Beijing Irked at Twin U.S. South China Sea FONOPS

November 22, 2019 12:13 PM
USS Gabrielle Giffords (LCS-10) sails through the South China Sea on Nov. 18, 2019. US Navy Photo

A pair of U.S. Navy freedom of navigation operations on two consecutive days in the South China Sea this week has irked Chinese officials at a time they are seeking to ease trade tensions with the U.S.

On Thursday, Arleigh Burke-class guided-missile destroyer USS Wayne E. Meyer (DDG-108) conducted a freedom of navigation operation (FONOP) near the Paracel Islands. On Wednesday, Littoral Combat Ship USS Gabrielle Giffords (LCS-10) conducted a FONOP near the Spratly Islands, according to a statement from U.S. 7th Fleet spokesperson Cmdr. Reann Mommsen.

“USS Wayne E. Meyer (DDG-108) challenged the restrictions on innocent passage imposed by China, Taiwan and Vietnam and also contested China’s claim to straight baselines enclosing the Paracel Islands,” Mommsen’s statement said.

Since 1974, China has occupied the Paracels, after its military forces seized a Vietnamese garrison on the western islands, according to the CIA World Factbook. Rich fishing grounds surround the islands and the region has the potential for oil and gas exploration.

Giffords steamed past a land formation known as Mischief Reef in the Spratly Islands area. China claims this reef is an island, but international law does not recognize the landmass as an island, according to Mommsen.

“USS Gabrielle Giffords demonstrated that Mischief Reef, a low-tide elevation in its natural state, is not entitled to a territorial sea under international law,” Mommsen’s statement said. “Under international law as reflected in the Law of the Sea Convention, features like Mischief Reef that are submerged at high tide in their naturally formed state are not entitled to a territorial sea. The land reclamation efforts, installations, and structures built on Mischief Reef do not change this characterization under international law. By engaging in normal operations within 12 nautical miles of Mischief Reef, the United States demonstrated that vessels may lawfully exercise high-seas freedoms in those areas.”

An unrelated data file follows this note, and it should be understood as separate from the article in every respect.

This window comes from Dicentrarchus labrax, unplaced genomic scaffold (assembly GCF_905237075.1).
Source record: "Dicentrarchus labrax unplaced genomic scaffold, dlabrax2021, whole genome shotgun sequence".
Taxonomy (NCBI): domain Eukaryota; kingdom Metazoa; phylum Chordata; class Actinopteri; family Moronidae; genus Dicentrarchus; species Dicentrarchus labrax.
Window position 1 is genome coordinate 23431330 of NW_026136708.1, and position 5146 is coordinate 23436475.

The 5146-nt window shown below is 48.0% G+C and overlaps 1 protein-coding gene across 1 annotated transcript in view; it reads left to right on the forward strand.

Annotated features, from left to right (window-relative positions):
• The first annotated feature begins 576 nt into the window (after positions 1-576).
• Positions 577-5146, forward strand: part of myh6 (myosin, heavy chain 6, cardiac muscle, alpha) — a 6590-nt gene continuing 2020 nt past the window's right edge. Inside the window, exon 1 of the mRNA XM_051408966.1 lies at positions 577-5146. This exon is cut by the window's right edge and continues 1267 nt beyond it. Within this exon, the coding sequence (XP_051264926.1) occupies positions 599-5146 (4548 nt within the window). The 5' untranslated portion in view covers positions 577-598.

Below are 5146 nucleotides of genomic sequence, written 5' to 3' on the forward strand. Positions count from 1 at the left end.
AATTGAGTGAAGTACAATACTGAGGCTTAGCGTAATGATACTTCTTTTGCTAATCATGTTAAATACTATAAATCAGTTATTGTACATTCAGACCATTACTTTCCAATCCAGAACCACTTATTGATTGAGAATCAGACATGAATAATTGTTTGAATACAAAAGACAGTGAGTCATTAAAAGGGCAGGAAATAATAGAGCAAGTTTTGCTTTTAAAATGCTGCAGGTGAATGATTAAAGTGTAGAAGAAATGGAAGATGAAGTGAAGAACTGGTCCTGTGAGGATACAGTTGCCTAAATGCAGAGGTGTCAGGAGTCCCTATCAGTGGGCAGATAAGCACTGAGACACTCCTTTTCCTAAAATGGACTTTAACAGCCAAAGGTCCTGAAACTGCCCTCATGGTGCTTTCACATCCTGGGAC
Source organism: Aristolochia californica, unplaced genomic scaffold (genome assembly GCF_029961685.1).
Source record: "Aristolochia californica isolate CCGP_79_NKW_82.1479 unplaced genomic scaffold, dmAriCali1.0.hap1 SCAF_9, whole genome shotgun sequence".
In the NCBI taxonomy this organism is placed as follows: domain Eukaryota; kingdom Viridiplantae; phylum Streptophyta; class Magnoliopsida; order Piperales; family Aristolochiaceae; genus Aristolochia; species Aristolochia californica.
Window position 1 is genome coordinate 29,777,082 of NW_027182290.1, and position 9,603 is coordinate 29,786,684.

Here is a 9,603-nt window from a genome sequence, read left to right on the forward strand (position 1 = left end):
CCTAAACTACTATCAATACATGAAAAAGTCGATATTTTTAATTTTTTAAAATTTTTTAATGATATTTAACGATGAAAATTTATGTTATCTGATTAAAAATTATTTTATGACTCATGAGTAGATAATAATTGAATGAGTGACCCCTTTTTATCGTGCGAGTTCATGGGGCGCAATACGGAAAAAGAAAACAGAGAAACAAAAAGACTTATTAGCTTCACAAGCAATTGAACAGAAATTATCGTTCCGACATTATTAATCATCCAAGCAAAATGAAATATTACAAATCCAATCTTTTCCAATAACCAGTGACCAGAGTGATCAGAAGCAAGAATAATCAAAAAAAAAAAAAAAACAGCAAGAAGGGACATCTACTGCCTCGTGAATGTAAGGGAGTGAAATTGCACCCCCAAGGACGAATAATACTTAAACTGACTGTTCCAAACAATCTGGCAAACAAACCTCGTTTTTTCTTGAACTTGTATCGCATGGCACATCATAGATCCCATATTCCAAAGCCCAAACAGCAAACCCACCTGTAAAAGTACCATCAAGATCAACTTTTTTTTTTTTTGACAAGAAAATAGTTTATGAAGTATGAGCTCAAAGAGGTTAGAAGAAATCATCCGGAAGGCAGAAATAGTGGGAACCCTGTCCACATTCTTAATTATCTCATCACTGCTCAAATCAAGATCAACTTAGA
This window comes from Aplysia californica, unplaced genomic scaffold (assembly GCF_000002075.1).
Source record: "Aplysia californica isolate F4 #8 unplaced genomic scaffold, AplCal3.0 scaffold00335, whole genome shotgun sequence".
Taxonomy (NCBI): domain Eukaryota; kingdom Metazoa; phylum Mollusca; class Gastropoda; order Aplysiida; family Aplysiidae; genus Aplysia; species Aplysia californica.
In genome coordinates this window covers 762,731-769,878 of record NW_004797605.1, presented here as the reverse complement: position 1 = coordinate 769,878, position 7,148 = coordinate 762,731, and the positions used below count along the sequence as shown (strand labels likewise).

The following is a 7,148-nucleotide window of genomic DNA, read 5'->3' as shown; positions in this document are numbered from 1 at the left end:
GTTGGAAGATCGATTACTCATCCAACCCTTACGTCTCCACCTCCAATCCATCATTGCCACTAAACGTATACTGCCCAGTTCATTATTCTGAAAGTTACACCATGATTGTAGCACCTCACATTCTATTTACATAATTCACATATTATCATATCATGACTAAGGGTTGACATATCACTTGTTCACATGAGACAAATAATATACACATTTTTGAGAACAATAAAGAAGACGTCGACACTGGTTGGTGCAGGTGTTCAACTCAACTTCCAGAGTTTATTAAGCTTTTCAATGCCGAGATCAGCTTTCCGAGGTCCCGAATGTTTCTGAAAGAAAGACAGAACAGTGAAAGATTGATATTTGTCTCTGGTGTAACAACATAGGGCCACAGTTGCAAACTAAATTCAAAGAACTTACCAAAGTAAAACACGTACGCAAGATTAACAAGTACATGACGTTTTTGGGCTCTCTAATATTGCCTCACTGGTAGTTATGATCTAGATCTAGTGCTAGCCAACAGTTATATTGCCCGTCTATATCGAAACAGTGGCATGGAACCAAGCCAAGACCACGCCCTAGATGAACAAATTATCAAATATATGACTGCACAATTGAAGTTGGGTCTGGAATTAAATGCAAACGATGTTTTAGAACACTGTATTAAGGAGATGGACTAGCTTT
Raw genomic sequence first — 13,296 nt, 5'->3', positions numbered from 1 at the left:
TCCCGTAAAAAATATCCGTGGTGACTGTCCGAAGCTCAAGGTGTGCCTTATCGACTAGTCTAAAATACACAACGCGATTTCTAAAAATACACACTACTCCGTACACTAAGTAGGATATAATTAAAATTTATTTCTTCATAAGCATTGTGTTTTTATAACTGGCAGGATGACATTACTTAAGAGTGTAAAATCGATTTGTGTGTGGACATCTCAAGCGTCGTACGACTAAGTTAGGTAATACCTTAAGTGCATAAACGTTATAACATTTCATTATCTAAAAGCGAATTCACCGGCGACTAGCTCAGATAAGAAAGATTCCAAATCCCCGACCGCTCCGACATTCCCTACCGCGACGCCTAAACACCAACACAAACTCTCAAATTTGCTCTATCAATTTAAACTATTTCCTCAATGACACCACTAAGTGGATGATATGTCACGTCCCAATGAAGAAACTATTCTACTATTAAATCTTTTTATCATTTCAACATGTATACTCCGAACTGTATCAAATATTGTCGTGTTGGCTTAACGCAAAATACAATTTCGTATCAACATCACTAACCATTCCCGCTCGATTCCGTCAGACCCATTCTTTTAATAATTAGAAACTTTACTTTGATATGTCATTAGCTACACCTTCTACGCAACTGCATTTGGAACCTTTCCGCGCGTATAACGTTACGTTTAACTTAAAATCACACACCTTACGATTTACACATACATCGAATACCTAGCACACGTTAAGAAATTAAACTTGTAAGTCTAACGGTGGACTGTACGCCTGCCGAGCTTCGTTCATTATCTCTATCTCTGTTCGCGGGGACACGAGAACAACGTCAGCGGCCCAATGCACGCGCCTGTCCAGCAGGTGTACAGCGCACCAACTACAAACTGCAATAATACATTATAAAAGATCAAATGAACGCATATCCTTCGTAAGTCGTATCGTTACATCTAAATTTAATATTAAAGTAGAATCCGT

The Spratly Islands consist of more than 100 small islands or reefs surrounded by rich fishing grounds. The region also potentially holds oil and gas deposits. The potential to gain economically from such natural resources and the islands’ location is why several nations claim either all or some of the islands, according to the CIA World Factbook.

China, Taiwan and Vietnam each claim the entire chain of islands. Brunei claims an exclusive economic zone over this area. Malaysia and the Philippines each claim portions of the islands.

Each nation also has relatively small military detachments occupying nearly half of the islands.

“The U.S. recently has kept sending vessels and planes to stir up trouble in the South China Sea under the pretext of freedom of navigation,” said Senior Colonel Li Huamin, a spokesperson for the Southern Theater Command of the Chinese People’s Liberation Army (PLA), according to a statement released Friday by China’s military. Li urged “the US side to stop such provocative acts immediately so as to avoid unexpected incidents.”